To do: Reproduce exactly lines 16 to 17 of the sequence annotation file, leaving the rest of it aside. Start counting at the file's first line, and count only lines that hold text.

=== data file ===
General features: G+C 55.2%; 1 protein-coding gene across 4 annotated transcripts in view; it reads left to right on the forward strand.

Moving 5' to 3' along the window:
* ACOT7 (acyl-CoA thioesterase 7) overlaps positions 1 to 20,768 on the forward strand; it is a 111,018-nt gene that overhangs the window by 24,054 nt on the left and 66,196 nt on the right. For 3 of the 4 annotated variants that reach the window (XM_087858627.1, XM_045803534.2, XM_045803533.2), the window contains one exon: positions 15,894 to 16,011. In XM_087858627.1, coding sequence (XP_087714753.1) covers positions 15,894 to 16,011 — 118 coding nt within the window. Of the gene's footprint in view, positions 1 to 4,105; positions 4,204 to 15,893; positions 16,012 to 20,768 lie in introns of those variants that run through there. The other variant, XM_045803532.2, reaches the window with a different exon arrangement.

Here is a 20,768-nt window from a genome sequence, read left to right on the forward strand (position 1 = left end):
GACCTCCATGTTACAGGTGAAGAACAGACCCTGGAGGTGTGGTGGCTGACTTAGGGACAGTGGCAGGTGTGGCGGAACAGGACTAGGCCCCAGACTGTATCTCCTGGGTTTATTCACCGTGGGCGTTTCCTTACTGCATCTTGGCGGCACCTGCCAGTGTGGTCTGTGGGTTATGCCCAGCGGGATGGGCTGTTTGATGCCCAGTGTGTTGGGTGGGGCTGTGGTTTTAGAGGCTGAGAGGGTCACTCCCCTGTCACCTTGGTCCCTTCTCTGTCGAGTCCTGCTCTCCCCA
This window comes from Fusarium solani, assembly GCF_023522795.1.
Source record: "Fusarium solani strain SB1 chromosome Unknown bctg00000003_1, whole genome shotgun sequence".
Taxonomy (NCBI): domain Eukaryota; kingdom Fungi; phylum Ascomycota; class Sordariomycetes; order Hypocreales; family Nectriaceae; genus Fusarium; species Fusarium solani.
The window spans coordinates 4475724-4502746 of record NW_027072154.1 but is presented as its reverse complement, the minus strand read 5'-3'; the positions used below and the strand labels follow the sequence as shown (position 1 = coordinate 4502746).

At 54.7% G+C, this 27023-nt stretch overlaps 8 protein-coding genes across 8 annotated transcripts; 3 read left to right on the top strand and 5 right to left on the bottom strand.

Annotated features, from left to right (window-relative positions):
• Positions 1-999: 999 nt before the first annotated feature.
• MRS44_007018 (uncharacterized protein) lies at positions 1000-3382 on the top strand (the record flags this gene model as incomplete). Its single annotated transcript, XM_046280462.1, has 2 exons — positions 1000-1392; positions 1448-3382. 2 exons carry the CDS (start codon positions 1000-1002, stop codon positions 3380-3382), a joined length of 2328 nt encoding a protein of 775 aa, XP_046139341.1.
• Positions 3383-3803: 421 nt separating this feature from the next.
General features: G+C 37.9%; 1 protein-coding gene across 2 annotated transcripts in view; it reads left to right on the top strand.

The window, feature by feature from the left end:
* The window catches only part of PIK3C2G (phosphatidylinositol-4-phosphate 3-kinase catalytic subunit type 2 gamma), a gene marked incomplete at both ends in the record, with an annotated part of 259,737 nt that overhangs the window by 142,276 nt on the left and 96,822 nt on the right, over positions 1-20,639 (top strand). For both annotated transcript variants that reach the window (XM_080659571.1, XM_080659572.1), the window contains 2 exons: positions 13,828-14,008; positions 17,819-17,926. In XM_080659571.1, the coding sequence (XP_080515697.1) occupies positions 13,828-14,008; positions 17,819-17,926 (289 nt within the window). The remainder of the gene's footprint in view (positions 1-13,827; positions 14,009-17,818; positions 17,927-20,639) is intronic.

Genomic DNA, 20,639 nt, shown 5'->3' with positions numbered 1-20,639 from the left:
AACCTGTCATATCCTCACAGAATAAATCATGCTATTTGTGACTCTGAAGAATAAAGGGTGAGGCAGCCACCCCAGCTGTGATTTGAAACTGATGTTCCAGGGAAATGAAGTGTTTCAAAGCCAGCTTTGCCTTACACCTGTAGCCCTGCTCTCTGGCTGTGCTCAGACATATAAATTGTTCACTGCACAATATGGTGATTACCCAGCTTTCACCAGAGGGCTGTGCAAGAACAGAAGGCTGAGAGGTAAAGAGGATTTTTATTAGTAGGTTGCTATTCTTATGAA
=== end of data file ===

The window, feature by feature from the left end:
* The window catches only part of PIK3C2G (phosphatidylinositol-4-phosphate 3-kinase catalytic subunit type 2 gamma), a gene marked incomplete at both ends in the record, with an annotated part of 259,737 nt that overhangs the window by 142,276 nt on the left and 96,822 nt on the right, over positions 1-20,639 (top strand). For both annotated transcript variants that reach the window (XM_080659571.1, XM_080659572.1), the window contains 2 exons: positions 13,828-14,008; positions 17,819-17,926. In XM_080659571.1, the coding sequence (XP_080515697.1) occupies positions 13,828-14,008; positions 17,819-17,926 (289 nt within the window). The remainder of the gene's footprint in view (positions 1-13,827; positions 14,009-17,818; positions 17,927-20,639) is intronic.